Brenna von den Benken
A full house of more than 50 spectators, challenging the maximum occupancy of 46, attended the lecture on “China: Insights,” curated by writer Allan D. Coleman at the Pomona Museum of Art in Claremont last week.
Coleman touched on the delicate expressions of seven contemporary Chinese photographers: Chen Yuan Zhong, Hua’Er, Jia Yu Chuan, Li Nan, Yang Yankang, Yu Haibo and Zhang Xinmin, whose works focus on mainstream documentary photography in the People’s Republic of China.
“Each photographer has undertaken the creation of long-term documentation of one or more aspects of Chinese culture that he or she believes reflects something urgent about China now – whether something emerging or something vanishing,” Coleman said.
The photographers’ themes include rural Catholicism, in “Faith of a Village“ by Yang Yankang; matrilineal culture in an agrarian setting in “Mother to Daughter” by Hua’Er; population shifts in “Country to City” by Zhang Xinmin; prostitution in “Young Pros, Oldest Profession” by Chen Yuan Zhong; gender and identity in “Bending Gender” by Jia Yu Chuan; typologies of urban citizenry in “Urban Identities” by Li Nan; and the emergence of a thriving pop music/club scene in “Night Moves” by Yu Haibo.
They approach their subjects by employing methods ranging from classic modernist documentary to more formal experimental styles.
Unlike the commissioned or staff work that some of them produce occupationally, “China: Insights” is neither state-sponsored nor state-endorsed.
“Self-subsidized at the outset, and often self-sustained through to completion, these projects represent the photographers’ personal and professional commitments to investigating social and cultural issues that each of them have independently decided merits photographic inquiry and preservation,” Coleman said.
The photographers’ work travelesd from rural to urban China at the end of the 20th century and to the start of the 21st; at which point China stood poised to play a major role in the world’s future.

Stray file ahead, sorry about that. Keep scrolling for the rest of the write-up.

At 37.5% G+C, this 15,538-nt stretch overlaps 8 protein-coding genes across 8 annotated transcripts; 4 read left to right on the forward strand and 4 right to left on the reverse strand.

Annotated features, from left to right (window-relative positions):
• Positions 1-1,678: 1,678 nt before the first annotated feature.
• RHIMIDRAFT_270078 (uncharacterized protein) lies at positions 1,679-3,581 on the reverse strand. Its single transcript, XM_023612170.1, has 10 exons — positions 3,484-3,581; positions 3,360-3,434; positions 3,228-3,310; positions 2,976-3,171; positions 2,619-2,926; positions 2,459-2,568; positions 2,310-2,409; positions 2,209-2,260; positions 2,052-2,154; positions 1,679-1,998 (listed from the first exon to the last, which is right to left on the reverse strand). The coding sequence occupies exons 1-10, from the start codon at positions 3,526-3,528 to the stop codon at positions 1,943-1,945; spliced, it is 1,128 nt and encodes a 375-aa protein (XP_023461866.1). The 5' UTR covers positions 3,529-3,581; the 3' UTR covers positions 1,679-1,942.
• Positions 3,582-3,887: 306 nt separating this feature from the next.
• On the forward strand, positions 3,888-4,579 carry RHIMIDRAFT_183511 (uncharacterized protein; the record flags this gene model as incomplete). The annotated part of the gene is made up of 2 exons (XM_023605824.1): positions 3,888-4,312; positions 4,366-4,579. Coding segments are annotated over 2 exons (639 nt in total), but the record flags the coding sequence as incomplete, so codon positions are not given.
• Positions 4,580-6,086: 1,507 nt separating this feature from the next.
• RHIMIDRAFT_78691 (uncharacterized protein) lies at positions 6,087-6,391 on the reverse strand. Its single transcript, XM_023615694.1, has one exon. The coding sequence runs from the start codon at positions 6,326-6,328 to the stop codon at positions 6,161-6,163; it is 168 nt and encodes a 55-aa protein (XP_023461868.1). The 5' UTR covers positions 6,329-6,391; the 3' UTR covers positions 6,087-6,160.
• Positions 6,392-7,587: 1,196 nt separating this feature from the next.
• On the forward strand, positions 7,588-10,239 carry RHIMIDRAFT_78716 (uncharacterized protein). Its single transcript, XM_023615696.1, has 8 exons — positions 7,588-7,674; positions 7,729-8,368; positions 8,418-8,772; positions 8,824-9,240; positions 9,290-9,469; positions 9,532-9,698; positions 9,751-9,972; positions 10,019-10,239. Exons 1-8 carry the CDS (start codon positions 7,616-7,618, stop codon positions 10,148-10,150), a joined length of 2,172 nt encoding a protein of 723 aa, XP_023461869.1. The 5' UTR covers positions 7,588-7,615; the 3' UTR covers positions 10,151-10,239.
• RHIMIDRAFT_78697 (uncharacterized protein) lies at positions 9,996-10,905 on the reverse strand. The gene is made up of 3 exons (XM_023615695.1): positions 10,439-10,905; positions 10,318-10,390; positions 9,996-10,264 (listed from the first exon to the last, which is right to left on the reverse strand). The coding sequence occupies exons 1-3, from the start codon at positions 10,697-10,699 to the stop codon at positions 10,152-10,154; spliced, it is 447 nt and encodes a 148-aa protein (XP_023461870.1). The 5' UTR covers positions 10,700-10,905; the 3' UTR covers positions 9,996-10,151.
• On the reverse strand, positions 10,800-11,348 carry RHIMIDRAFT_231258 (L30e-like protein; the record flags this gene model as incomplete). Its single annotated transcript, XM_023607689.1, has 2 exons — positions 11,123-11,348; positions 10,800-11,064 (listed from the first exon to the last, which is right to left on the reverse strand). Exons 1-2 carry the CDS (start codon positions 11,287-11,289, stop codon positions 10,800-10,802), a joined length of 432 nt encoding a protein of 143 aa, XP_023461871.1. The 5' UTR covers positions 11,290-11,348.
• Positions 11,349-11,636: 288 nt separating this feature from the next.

On a sociological level, these works allow viewers from the western world entry into a variety of Chinese microcultures.
“Some of them reflect the ferment of an emerging global economy and China’s determination to play a leading role therein,” Coleman said.
These works as a whole speak to the rapid modernization and urbanization that the Chinese government has set as the nation’s course into the future.
Collectively, these photographers have numerous publications, exhibitions and awards to their credit, but little of their work has appeared outside of the People’s Republic of China.
Six of the seven photographers are based in Shenzhen, which serves as a miniature representation revealing many of the much larger, dramatic shifts in contemporary China.
“China still needs a comprehensive national program to support artistic and cultural development in all forms and media, including photography,” co-curator Gu Zheng said.
“I think it’s interesting how people think the American and Chinese cultures are very different, but these pictures show so many similarities,” museum attendant Kate Murphy said.
“The array of various photographic styles is the only thing ‘different’ about this.”
Brenna von den Benken can be reached at firstname.lastname@example.org.